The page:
Spitfire Audio Fracture Strings
Hi and welcome to Music Nation, glad you made it. This week we have a rather interesting string library from Spitfire Audio that yet again seems to have on offer a niche instrument library we didn’t know we needed. Fractured Strings looks to play a supportive role for your current core orchestral libraries, and possibly a genius move from Spitfire to provide more flexibility to your already purchased titles.
On paper Fractured Strings seems rather limited, a phrase library contains only violin and cello with no standard articulations. It’s best to give Spitfire Audio the benefit of the doubt and trust there is more under the hood than what first appears, so let’s crack on and see what this is all about.
Spitfire Audio Fracture Strings is a violin and cello phrase sample library using the company’s proprietary non-Kontakt platform, an EVO Grid, and a new Scale Mode player, each featuring twelve mix signals and three custom mic mixes. The library was recorded at AIR Studios’ Lyndhurst Hall in London UK and was made in collaboration with the Hans Zimmer’s super-collective, Bleeding Fingers.
Though the library features an eight-piece ensemble of violin and cello, plus two soloists, Fracture Strings does not contain traditional long, short, or tremolo-type articulations, but rather phrases that have been recorded as full mini-performances said to offer more human feel and emotion that would ordinarily be programmable with regular MIDI. These phrases are categorised with a somewhat strange terminology lingo you will need to become familiar with, such as fractures, statements, splinters, rotations and dispersals. A full list of the included articulations with definitions is listed on the Spitfire Audio website.
The library was produced with the BBC series Frozen Plant 2 in mind, so the pairing of cello and violin instrumentation has a distinctly raw, icy and clean sound.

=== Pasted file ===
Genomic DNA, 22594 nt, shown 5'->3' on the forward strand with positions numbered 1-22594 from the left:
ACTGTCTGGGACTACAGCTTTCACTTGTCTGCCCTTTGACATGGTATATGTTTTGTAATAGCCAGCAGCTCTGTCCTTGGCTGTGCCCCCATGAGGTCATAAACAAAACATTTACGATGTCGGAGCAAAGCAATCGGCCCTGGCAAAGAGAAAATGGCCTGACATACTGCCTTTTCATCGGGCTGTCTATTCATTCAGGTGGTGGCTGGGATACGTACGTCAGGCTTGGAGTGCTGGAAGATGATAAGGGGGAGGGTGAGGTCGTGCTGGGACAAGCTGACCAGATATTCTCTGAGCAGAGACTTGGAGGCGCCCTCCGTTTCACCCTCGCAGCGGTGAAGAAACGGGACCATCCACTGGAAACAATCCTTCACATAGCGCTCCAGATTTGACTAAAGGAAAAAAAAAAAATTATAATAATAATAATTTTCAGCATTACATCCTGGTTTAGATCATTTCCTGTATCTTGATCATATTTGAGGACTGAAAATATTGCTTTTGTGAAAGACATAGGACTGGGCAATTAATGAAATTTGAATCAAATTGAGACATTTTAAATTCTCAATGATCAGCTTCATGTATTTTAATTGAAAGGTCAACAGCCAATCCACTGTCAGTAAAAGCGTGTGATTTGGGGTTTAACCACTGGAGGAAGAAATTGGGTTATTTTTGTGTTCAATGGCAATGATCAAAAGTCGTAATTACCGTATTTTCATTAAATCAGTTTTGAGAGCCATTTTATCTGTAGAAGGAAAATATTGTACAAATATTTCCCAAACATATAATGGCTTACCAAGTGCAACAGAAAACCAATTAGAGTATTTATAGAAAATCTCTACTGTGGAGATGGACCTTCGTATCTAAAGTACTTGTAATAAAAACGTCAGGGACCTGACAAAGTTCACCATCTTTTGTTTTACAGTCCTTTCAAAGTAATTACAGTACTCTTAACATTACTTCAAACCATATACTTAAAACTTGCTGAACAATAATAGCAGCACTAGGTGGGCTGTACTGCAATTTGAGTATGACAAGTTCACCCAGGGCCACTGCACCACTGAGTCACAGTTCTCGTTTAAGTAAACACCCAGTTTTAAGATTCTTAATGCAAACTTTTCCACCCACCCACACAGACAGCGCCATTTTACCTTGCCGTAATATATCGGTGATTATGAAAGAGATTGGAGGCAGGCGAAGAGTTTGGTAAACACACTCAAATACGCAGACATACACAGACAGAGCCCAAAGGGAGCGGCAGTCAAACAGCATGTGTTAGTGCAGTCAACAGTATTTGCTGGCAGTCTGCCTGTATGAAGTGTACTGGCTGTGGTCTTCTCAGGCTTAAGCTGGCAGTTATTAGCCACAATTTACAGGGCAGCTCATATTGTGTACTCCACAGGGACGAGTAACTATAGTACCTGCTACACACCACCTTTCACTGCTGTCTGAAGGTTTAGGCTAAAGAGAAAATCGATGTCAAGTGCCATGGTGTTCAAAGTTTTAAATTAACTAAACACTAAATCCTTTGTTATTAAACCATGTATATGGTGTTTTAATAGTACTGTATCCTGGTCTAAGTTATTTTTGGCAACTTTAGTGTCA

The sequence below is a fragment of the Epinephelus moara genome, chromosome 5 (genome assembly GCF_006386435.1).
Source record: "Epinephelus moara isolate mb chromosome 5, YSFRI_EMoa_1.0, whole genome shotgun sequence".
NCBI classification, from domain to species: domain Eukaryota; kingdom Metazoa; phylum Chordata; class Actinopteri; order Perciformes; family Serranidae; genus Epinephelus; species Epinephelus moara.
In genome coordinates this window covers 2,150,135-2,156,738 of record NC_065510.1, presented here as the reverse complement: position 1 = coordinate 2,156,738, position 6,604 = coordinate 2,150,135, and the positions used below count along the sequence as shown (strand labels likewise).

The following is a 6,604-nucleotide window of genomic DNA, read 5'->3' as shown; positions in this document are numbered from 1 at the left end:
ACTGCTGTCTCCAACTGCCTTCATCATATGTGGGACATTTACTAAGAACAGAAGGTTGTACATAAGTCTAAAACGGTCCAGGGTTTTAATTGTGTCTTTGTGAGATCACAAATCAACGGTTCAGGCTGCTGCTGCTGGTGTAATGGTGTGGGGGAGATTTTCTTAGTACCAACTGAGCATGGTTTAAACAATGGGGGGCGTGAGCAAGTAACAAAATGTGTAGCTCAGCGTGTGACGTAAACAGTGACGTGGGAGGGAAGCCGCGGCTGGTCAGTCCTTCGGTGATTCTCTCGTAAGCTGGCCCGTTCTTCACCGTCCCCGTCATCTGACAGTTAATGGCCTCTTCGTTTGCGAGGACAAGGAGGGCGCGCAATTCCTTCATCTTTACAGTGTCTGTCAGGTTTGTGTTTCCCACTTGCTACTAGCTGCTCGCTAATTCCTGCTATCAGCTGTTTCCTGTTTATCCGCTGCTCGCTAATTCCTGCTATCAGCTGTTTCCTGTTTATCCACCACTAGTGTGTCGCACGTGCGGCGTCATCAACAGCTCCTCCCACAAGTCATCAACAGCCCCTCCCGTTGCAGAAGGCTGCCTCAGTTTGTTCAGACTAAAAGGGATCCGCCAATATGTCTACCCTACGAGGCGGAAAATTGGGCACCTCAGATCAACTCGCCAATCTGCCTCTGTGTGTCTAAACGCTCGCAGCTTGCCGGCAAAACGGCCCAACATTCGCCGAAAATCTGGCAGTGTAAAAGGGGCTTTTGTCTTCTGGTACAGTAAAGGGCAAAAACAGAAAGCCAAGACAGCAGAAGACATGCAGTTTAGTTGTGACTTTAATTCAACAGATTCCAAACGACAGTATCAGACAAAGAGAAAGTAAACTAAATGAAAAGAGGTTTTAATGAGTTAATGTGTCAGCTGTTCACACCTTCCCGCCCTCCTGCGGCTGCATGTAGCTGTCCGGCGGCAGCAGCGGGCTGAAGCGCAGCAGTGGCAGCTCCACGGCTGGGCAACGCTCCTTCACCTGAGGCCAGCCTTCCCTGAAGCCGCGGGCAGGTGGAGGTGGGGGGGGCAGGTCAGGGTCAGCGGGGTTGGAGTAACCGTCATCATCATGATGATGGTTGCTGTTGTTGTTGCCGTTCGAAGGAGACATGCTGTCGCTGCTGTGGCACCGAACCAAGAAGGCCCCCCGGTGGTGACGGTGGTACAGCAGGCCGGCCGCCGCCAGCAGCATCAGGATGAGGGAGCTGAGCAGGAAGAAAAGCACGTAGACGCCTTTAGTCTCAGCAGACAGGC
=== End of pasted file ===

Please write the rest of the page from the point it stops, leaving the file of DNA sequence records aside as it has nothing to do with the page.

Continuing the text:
This is a sizable download at 88 gig, so I was initially surprised it only contained two instruments. Of course, the huge number of microphone choices greatly increases the girth of the libraries, but it’s a shame Spitfire Audio don’t other a cut-price “lite” version, or at least the option to only download mix mic recordings to save disc drive space.
Once installed and loaded it was immediately clear this is not your conventional string library. Playing phrases takes a little time to get used to due to the need to let them ring out throughout the whole recording. A good number of the phrases are short in nature, however, they still require time for the player to develop and resolve the notes. This means even the very shortest patches lag behind your keypress quite a lot.
Since a phrase is a recorded passage in time it is of course going to sound out of sync when not played in time with other notes. Much like, I guess, starting two identical MP3 songs at the same time, it could be perfectly stereo if timed right, or a mish-mash gibberish if not. This tends to force you to play notes or chords as a single keypress and to let them ring out before playing another. Timing the crescendos is a matter of practice, and sometimes dumb luck.
This is further exasperated by most of the phrases being tempo locked. This gives the library a feeling of playing at its own pace regardless of what tempo you want it in.
As it turns out, I was approaching this library from the completely wrong angle. This is not really a fundamental library used to create orchestrations, but rather a supportive library used to bring life and texture to your other core sample libraries.
A good example of this is the clever Scale Mode. The scale mode limits the played note range to fit within a predefined scale, however, this has the clever third dimension of velocity added which in effect gives you random points of interest depending on how hard to play. Further, the mod wheel can be used to affect volume, each combined to elevate the simple phrase recordings into something much more dynamic and expressive.
There is both an element of chance and control when playing the scale mode, which while providing excellent random moments of brilliants, can result in dissonant rubbish. Some may love this characteristic, but others like myself may get frustrated with the limited control.